8. Amor

Usualmente pensamos que el amor es una cosa entre dos. En otras ocasiones el amor es algo que el individuo siente hacia su familia, su comunidad, su nación, su país, su bandera, su tierra, su mascota, su automóvil, su casa, su oficio, su equipo de futbol. Cuando decimos que el amor es algo simple, algo que el tiempo puede devorar, el ejemplo más claro es el ejemplo romántico. Y la razón es simple: nos enamoramos de personas y las personas cambian; nos enamoramos de personas que dejan de existir aun mientras su cuerpo sigue existiendo. Y para empeorar la situación, este cuerpo, que fue el hogar de algún amado conocido, insiste en ser la persona que ya no es. Por eso valoramos tanto al amor infinito—o por lo menos la idea de un amor que no termina, que nunca muere, que lo perdona todo, que lo entiende todo, que aguanta todo, que sobrevive las circunstancias más crueles. Pero el amor de corta vida también es amor—y el desamor que sentimos cuando sufrimos la rotura de corazón—cuando nuestro amor es ingrato o no correspondido—ese desamor no existe sin una entrega a la idea, la fantasía de un amor eterno. La desilusión existe precisamente por la facultad de imaginar una situación ideal—una ilusión—una fantasía. El desamor ocurre al darnos cuenta que el amor no es un sentimiento, sino la materialización de un sentimiento—y cuando este material—el amor—deja de ser una presencia en nuestras vidas, su ausencia se siente y nos volvemos conscientes de nuestra vulnerabilidad.

El amor real no puede ser devorado por el tiempo (sorry Chavela, bonita canción). El tiempo simplemente devora la experiencia que individualmente llamamos “amor.” El amor real sobrevive al tiempo. El amor real no pertenece al tiempo—no comprende al tiempo. Dos personas pueden dejar de sentir amor entre los dos, pero el amor no deja de existir. El amor no es humano. Tampoco es humanista. El amor no es algo creado por el lenguaje o por las relaciones comunicativas entre personas. Cualquier persona que no se ha suicidado cree en el amor—en el amor a otra persona, en el amor a una comunidad, hasta en el amor hacia uno mismo—y más que creer en el amor, esta creencia, esta idea nos ha convencido que podemos cambiar el mundo—moldearlo a nuestro gusto—es cuestión de echarle ganas a la vida.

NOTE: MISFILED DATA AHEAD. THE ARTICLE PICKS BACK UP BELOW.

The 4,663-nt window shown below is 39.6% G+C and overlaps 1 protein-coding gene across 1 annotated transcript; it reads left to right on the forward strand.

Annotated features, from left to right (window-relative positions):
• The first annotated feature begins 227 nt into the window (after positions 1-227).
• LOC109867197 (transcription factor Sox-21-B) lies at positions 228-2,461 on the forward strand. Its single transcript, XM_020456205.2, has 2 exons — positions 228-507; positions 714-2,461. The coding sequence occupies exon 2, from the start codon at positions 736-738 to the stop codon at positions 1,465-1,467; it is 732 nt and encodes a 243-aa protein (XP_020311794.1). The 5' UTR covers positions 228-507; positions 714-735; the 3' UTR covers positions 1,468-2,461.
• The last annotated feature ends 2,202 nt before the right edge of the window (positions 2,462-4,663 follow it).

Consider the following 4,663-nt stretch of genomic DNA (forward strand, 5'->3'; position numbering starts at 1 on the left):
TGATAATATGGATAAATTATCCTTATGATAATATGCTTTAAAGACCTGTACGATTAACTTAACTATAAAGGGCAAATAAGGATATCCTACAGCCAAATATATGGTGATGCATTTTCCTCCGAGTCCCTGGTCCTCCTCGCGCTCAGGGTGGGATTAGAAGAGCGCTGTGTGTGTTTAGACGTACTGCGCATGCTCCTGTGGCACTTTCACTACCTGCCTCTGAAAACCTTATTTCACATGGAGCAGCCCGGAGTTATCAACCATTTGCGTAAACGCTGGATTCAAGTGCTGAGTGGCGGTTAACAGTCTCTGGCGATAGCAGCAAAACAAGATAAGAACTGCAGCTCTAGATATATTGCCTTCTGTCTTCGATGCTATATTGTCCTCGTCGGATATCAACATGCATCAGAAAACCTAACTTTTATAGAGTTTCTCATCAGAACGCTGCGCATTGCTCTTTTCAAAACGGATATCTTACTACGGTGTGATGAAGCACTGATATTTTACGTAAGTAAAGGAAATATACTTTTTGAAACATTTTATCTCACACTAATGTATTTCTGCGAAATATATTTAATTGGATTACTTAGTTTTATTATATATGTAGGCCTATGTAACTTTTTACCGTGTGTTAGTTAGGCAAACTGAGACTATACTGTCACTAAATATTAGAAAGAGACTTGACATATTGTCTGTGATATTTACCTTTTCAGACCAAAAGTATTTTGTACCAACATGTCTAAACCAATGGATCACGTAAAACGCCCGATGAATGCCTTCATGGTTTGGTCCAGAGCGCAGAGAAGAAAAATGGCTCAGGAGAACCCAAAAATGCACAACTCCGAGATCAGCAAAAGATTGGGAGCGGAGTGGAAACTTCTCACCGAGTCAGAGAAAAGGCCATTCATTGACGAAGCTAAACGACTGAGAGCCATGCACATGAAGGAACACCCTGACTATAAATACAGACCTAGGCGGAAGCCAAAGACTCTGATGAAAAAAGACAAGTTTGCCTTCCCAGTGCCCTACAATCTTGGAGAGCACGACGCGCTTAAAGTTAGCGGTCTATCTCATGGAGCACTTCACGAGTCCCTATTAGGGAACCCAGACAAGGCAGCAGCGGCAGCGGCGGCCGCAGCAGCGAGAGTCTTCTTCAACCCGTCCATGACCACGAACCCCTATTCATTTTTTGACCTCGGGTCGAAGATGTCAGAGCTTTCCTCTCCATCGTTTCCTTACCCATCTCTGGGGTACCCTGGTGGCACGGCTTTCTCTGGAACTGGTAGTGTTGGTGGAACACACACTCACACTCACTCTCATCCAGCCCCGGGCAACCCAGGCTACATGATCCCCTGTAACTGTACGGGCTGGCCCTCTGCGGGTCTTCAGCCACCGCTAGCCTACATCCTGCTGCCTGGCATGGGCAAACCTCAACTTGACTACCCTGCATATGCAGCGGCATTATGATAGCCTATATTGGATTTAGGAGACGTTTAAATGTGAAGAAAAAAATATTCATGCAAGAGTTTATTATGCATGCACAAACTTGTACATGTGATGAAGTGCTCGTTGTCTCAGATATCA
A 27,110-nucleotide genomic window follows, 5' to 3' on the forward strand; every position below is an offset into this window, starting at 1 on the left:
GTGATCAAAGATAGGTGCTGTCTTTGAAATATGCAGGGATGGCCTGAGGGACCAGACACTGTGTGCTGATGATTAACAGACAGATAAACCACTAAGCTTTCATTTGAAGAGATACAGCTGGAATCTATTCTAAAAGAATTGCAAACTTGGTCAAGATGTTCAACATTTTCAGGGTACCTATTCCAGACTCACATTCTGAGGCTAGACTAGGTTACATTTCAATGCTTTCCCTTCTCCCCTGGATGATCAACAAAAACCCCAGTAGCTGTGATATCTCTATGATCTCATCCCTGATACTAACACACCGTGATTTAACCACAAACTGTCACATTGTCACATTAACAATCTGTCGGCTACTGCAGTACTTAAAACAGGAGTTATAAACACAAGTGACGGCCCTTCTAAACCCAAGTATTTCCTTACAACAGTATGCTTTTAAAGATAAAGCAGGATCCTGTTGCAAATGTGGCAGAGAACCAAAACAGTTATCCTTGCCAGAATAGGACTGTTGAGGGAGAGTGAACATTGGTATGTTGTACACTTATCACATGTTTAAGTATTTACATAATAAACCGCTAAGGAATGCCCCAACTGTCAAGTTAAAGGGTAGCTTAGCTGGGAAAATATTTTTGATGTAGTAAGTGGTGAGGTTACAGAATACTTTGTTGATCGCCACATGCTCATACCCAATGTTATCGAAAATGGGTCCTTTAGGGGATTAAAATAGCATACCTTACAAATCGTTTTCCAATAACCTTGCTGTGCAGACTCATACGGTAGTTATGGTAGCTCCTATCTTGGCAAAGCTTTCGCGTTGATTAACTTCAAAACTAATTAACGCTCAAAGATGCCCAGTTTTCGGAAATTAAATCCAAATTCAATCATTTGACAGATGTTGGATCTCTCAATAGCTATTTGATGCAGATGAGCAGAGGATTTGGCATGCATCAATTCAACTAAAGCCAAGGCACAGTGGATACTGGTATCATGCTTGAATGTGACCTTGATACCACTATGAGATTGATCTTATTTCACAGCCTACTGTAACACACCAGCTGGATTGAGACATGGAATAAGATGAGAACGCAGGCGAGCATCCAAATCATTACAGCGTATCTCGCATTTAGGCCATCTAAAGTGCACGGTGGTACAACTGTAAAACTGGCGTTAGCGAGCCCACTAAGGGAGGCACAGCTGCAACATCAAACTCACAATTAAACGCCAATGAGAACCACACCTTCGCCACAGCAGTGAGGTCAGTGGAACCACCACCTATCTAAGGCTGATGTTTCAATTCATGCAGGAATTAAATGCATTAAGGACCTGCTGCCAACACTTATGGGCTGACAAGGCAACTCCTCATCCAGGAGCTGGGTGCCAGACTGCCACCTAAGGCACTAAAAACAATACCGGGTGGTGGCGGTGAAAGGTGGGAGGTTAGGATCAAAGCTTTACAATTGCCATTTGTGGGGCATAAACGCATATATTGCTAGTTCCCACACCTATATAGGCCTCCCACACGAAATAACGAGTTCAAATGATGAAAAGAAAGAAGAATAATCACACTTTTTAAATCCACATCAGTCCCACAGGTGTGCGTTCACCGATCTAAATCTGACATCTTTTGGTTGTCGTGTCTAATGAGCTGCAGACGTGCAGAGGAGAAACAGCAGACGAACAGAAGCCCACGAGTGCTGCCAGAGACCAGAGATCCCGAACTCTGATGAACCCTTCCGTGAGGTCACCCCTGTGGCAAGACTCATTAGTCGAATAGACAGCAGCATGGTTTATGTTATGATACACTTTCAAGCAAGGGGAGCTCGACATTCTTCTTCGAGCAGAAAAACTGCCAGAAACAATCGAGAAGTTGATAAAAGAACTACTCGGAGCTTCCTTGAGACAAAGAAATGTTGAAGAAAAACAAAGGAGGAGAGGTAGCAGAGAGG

Odio ser cursi, pero sigo vivo y hay veces que no se por qué. Hay veces que pienso que soy cobarde. Hay veces que pienso que una vida sin sentido puede ser divertida—que no tengo que tener todas las respuestas para poder participar. Pero la pregunta nace y renace, ¿por qué querer ayudar al prójimo desconocido? ¿Por qué este deseo de un mundo mejor? ¿Y qué garantiza que mi visión será mejor? ¿Lo qué siento es amor a los que han pasado / están pasando por circunstancias difíciles o es una cobardía existencial? En realidad que prefiero, ¿convencerme de que lucho por los derechos de otros, sabiendo que es una lucha sin triunfo, o terminar esta pesadilla absurda—esta vida cruel?

El amor no es romantico. El amor no es dulce. El amor no es feliz, pero nos promete la felicidad. El amor nos falla en sus promesas. El amor se mide en nuestras relaciones con extraños (y específicamente con extraños que no son de nuestro encanto). Algo así. Si les digo que los quiero mucho ¿me creen?

Ángel